Reading and analyzing Foucault’s “What is an Author?” and Barthes’s “ The Death of the Author” allowed for an understanding of a Post-Structuralism approach to analyzing text and also an understanding the role that the identity of an author can have, or not have, on a given text. When critically analyzing texts it is important to take into consideration a variety of perspectives in order to create a well-rounded interpretation. Taking into consideration the author’s identity, as well as disregarding it, allows for different perspectives of the same text, which students can use to think critically and become critical readers.

Post-Structuralism literary criticism takes the approach of disregarding the author’s identity and opposes the analysis of literary text based and centered on the author of that given text. Both Foucault and Barthes believed that literary criticism should focus on the reader and their culture and society instead of focusing on the author’s biographical, personal, or cultural circumstances. In “The Death of the Author” Barthes states “The image of literature to be found in ordinary culture is tyrannically centered on the author, his life, his tastes, his passions, while criticism still consists for the most part in saying that Baudelaire’s work is the failure of Baudelaire the man, Van Gogh’s his madness, Tchaikovsky’s his vice. The explanation of a work is always sought in the man or woman who produced it, as if it were always in the end, through more or less transparent allegory of the fiction, the voice of a single person, the author ‘confiding’ in us” (Barthes, 1322). Barthes argues that literary work should not be analyzed by the information about the person who created but instead should focus on a reader response critical theory. “Thus is revealed the total existence of writing: a text is made of multiple writings, drawn from many cultures and entering mutual relations of dialogue, parody, contestation, but there is one place where this multiplicity is focused and that place is the reader, not as, was hitherto said, the author” (Barthes, 1325). Teaching students to disregard the author will teach them that writing can have many interpretations and doesn’t need to be limited by the biographical, personal, or cultural circumstances of the author.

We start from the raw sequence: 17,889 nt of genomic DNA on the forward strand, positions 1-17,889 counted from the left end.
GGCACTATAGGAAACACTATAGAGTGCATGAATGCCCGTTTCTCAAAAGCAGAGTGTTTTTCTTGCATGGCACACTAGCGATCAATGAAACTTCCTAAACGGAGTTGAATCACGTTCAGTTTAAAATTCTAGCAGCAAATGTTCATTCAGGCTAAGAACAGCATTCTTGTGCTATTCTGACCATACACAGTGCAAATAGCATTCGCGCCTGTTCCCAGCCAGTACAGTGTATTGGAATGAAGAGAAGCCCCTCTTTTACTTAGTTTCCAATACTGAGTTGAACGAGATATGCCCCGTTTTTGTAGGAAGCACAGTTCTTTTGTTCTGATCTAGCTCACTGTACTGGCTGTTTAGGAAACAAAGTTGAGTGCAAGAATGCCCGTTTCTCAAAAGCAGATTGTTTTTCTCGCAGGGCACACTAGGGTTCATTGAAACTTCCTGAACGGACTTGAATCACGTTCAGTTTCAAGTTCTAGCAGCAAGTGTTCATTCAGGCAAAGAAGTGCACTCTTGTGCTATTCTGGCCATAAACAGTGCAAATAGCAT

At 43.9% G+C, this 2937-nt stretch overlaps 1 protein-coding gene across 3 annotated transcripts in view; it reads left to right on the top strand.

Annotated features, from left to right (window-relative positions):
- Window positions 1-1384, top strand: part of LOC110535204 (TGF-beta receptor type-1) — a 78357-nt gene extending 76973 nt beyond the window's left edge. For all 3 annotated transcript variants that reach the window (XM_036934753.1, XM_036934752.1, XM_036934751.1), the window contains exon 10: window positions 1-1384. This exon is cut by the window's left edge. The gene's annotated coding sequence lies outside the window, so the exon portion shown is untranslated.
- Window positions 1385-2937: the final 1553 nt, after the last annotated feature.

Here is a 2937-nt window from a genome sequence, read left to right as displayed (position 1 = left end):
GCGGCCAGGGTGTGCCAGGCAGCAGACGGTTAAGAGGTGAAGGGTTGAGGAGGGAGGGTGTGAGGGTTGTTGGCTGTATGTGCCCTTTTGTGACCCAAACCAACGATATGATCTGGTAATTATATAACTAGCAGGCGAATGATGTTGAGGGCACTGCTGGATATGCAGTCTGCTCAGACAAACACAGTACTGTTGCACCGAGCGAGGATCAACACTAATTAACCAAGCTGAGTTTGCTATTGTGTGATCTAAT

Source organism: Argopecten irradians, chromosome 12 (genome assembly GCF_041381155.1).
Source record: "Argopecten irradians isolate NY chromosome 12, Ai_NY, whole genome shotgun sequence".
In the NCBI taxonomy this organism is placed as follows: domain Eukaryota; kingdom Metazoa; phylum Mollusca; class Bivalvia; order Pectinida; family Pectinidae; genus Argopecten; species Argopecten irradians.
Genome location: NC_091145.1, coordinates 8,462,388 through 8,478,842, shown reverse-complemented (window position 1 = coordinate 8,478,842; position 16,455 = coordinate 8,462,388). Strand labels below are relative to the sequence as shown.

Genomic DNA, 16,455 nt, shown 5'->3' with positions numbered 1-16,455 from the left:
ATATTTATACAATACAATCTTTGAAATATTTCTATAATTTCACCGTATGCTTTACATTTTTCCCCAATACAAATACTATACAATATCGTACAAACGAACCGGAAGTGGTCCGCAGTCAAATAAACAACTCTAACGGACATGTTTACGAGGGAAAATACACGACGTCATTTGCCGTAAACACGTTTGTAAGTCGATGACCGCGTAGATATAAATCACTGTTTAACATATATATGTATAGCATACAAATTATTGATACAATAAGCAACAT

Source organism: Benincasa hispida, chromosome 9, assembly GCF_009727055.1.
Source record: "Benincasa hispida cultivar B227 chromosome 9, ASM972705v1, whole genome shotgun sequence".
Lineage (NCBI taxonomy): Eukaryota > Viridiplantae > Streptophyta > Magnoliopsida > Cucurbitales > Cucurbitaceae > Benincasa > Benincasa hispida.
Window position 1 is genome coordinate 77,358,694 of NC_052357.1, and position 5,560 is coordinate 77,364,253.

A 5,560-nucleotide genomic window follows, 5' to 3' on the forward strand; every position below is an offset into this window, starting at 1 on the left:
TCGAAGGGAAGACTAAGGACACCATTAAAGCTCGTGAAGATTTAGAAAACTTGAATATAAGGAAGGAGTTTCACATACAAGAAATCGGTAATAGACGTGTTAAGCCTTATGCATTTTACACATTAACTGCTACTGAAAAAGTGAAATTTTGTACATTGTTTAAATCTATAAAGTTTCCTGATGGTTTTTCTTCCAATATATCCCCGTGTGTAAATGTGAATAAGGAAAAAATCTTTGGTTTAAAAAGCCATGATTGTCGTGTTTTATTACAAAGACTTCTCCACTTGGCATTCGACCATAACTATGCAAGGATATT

Although, Foucault pointed out that some types of texts have not always needed authors and were accepted and circulated without the need of knowing the author’s identity, the identity of the author can greatly impact the interpretation of a text. Authorship matters and is not only used for classification but an author’s biographical information can also be used to interpret a text and help put it into context. In Jane Eyre, Charlotte Bronte’s biographical information has been used with several different literary critical theories, which have resulted in many interpretation of Jane Eyre. In “The Father, Castration and Female Fantasy in Jane Eyre”, Dianne Sadoff uses Bronte’s family history, especially her relationship with her father, to connect and critically read Jane Eyre from a psychoanalytical perspective.

As an instructor I feel that it is important to allow students to understand that there are multiple perspectives to critically analyzing and interpreting a text and that knowing the identity of an author and the author’s background can lead to an interesting, new, and different perspective. Student’s can learn a great deal by understanding the gender, race, or nationality of an author and how it ties into the context of their work. Understanding when, and when not, to take and author’s identity into consideration and the perspectives that come with the decision will help students’ develop into well-rounded critical readers.

Integrating Controversial Critical Theory into the Classroom

Implementing controversial and ideological charged concepts into classroom curriculum can be a challenging task for teachers, especially when dealing with controversial topics such as Marxism. I believe we must take into consideration several aspects when making this decision and try to find the best method to incorporate these types of ideology. We must look at the complexity of the material and find ways to make it easier for students to comprehend. We must also establish an environment for learning that fosters critical thinking and open- mindedness. Critical thinking is a very important tool for high school students to learn and teachers should strive, not only to educate students, but also to help develop well-rounded individuals that are capable of thinking for themselves and developing their own ideas about particular material, despite how controversial it may be. When developing and teaching a unit in literature and class, that incorporates critical theory like Marxism, I believe it is my duty, as an educator, to find a middle ground, in which, I am able to provide material and instruction objectively using outright terms but also subtle enough to avoid overwhelming students.

Before incorporating these concepts and introducing them to my students, I believe it would be important and necessary to first introduce literary theory to them. It is very important for students to understand that various theories exist and that literary theory is a means of understanding the various ways people read texts. Students will grasp the idea that “All literary theories are lenses through which we can see texts”(Appleman). Students will also understand that theses theories, controversial or not, are the proponent’s ideas and using these theories we can read texts through different perspectives regardless to whether we agree with them or not.